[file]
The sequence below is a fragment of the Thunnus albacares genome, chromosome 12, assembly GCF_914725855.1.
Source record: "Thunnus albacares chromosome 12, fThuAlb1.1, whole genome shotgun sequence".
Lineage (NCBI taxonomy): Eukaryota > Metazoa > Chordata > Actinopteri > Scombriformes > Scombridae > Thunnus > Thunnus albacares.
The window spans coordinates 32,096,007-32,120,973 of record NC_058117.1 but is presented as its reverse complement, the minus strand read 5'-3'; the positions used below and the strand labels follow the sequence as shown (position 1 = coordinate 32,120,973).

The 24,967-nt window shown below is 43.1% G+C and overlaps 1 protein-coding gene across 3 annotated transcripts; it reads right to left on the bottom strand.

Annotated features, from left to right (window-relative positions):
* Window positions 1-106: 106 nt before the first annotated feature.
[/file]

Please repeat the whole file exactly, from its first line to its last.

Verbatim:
The sequence below is a fragment of the Thunnus albacares genome, chromosome 12, assembly GCF_914725855.1.
Source record: "Thunnus albacares chromosome 12, fThuAlb1.1, whole genome shotgun sequence".
Lineage (NCBI taxonomy): Eukaryota > Metazoa > Chordata > Actinopteri > Scombriformes > Scombridae > Thunnus > Thunnus albacares.
The window spans coordinates 32,096,007-32,120,973 of record NC_058117.1 but is presented as its reverse complement, the minus strand read 5'-3'; the positions used below and the strand labels follow the sequence as shown (position 1 = coordinate 32,120,973).

The 24,967-nt window shown below is 43.1% G+C and overlaps 1 protein-coding gene across 3 annotated transcripts; it reads right to left on the bottom strand.

Annotated features, from left to right (window-relative positions):
* Window positions 1-106: 106 nt before the first annotated feature.